Grants and Fellowships

Graduates of the Whitman College German program have been extraordinarily successful at obtaining grants and fellowships. We will send out announcements about grant opportunities to the German listserv and we try to post information about these possibilities on the bulletin board in front of Professor Babilon’s office (Olin 335).

The Whitman Fellowships and Grants office is a resource you will want to use.

Grants, Fellowships, Internships, and Work Possibilities are listed below alphabetically:

  • Alexander von Humboldt Gesellschaft
    The Rhodes scholarship of German is the Alexander von Humboldt Bundeskanzler Award. Technically, you only need a Bachelor’s to apply, but most successful applicants are further along. Don’t wait too long, though, as you cannot qualify after you are 30. Whitman College has won two of these--Julia Davis received one and Gayle Christensen received one.
  • CDS International
    This organization manages a panoply of grants and internships to Germany. Go to their websiteand spend some time looking at their programs.
    • One that we have been successful in obtaining is the Congress-Bundestag Youth Exchange, which involves six months of language instruction and education at a university, plus five months in an internship. You need to cover your living expenses of 300-500 a month, but they cover airfare, insurance, study costs, etc. You must be between 18-24 and have at least a high school diploma. Deadline for application is December 1, and you start up the following summer. Rachel Wecker received a Congress-Bundestag award, which led to a stay of several years in Berlin.
    • Another interesting one is the Studentservice International, which sets you up with the student services organizations at Germany and allows you to develop projects with them.
    • The Robert Bosch award is for people slightly further along in their career paths (aged 23-34), but it’s really sweet, so keep it in mind.
  • DAAD
    Whether you are interested in research, study or an internship, you will want to keep track of the Deutscher Akademischer Austauschdienst (German Academic Exchange Office). They are a veritable gravy train of grants and internships. Many are designed for people who are a little bit further on in their academic or career lives than graduating seniors, but still take a look at what they have to offer at their website. There are several programs in particular that might interest you:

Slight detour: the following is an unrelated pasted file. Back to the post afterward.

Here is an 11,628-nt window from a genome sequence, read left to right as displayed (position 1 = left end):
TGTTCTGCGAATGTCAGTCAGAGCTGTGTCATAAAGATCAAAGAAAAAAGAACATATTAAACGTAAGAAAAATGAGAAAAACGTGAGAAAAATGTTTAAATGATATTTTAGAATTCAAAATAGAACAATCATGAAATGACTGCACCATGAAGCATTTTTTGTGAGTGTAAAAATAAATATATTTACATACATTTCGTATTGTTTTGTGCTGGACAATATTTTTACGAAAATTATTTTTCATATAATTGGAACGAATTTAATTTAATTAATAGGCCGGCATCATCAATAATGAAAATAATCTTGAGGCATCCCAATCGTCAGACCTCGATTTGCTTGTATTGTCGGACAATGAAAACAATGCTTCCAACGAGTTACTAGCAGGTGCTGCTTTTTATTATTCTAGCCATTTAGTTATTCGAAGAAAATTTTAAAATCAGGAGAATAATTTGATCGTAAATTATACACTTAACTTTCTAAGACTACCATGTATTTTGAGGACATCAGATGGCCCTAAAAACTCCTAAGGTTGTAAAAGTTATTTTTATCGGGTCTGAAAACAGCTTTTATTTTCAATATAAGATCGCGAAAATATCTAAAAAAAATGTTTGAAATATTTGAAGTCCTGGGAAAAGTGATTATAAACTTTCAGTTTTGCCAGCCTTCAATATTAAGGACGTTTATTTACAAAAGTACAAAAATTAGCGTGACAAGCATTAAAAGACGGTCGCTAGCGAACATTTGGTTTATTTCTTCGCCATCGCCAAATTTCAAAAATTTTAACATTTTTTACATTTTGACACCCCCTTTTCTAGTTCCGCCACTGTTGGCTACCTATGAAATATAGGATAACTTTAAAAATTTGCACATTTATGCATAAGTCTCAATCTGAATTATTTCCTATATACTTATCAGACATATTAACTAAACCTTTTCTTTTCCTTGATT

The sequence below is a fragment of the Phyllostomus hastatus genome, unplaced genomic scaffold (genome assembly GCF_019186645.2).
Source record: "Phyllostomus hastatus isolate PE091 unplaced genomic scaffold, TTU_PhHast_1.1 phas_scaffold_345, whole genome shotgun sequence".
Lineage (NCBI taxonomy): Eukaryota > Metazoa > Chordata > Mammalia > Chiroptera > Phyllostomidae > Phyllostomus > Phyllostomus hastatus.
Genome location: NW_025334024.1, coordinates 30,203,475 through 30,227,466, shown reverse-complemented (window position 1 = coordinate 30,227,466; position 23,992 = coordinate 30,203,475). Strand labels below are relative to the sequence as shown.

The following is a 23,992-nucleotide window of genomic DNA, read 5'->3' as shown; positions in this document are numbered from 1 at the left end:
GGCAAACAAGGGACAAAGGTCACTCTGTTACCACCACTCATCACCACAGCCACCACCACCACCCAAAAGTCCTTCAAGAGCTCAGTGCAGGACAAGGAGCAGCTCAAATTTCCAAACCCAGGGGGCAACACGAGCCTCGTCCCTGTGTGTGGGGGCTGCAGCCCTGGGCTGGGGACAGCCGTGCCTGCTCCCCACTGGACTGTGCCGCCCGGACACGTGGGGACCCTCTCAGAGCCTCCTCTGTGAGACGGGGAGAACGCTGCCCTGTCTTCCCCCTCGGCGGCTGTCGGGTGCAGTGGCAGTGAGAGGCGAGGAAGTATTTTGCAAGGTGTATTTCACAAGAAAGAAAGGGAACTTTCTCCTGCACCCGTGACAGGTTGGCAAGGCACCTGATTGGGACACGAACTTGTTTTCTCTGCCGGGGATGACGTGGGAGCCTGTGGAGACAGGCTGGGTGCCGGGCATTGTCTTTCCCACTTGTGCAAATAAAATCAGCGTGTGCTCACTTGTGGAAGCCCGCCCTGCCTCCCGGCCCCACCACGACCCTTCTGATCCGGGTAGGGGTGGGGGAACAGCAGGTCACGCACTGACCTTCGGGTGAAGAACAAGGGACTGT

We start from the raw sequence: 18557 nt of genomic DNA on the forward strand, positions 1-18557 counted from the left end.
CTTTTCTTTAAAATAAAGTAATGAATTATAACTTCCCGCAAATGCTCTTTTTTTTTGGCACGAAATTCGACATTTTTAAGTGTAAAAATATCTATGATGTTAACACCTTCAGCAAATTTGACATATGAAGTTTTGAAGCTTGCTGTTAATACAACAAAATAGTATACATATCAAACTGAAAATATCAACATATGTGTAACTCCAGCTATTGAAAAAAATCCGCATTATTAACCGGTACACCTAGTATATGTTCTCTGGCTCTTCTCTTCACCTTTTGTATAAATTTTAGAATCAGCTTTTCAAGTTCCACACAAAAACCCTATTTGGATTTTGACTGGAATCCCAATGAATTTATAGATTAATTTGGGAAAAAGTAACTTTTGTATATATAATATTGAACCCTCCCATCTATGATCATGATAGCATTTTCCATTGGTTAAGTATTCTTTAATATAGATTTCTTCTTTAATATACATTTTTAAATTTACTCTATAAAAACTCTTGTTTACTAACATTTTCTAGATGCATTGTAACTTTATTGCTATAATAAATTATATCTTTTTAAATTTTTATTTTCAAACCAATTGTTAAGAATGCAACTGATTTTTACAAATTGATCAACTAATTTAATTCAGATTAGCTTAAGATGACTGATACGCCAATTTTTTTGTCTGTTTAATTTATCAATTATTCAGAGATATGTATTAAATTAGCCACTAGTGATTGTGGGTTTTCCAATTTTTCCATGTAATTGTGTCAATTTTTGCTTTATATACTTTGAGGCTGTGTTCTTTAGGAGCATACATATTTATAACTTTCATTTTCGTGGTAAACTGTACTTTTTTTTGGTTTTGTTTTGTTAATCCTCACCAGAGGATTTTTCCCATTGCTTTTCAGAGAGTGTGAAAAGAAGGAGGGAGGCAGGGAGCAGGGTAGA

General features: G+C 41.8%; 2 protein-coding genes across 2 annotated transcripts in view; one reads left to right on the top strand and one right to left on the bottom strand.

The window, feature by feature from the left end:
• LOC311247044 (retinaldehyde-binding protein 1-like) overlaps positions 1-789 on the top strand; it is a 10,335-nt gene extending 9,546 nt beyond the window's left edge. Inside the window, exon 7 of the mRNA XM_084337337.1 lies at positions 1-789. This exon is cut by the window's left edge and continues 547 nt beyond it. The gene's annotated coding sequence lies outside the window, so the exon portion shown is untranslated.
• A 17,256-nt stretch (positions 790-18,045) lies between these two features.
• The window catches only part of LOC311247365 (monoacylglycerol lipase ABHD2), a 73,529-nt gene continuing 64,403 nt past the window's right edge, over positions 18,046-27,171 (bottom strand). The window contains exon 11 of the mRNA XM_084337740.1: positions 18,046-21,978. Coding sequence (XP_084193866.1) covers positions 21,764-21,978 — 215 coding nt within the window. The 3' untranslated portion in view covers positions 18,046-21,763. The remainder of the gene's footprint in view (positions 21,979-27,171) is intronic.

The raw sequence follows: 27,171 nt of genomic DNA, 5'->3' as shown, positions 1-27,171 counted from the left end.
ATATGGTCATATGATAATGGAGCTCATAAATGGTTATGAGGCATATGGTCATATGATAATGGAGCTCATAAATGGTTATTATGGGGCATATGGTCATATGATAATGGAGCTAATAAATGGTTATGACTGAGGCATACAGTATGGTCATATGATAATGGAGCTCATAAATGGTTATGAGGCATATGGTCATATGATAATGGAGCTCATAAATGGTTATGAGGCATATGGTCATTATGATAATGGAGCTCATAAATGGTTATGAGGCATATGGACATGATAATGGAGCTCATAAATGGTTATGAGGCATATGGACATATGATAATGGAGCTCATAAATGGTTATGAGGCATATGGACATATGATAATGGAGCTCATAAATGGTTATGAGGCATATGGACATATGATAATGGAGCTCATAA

• Undergraduate Scholarhip. This is a significant award of 650 Euros a month for 4-10 months, plus additional money for travel and other expenses. It is not need based. You can use it to help cover your costs while you study abroad in your junior year. If you went to Germany for a year, the total award could be well over $7000. Several Whitman students have won this award in past years, including: Sarah Sitts (2002/3), Tanya Henderson (2003/4), Cory Ulrich (2005/6), Karah Kemmerly (Fall 2012). The key to this award is timing. To apply for a given year, you need to submit your application by January 31, the prior year. Attention Sophomores: This means that if you are going to go abroad in the spring of your junior year, you still need to apply by January 31st this year -- a full year before you go. But it is still worth it!
    • RISE (Research Internship in Science and Engineering). This is a summer internship for science majors. If you win one of these you get to work in a lab in Germany in the summer, helping both your German and your science credentials. It comes with a stipend of 650 Euros a month for up to 3 months. You can start applying for one of these in December. Catherine Lewis received one of these in the summer of 2006, and Brian Dafforn had one in the summer of 2007. 
    • Study Scholarship. 2008 was the first year for this grant. It funds independent study for a 1- or 2-year masters program in German OR English in a variety of fields, with 750 Euros a month plus travel and health insurance. Mark Prentice received one to pursue an M.A. in American Studies at the Kennedy Institute of Berlin’s Freie Universität. The application deadline in November 1st or 15th, depending on the discipline.
    • German Studies Research Grant. Provides $1500-$2500 for living and travel costs for 1-2 months of research of cultural, political, historical, economic and social aspects of modern and contemporary German affairs from an inter- and multi-disciplinary perspective. Deadlines are November 1st and March 1st.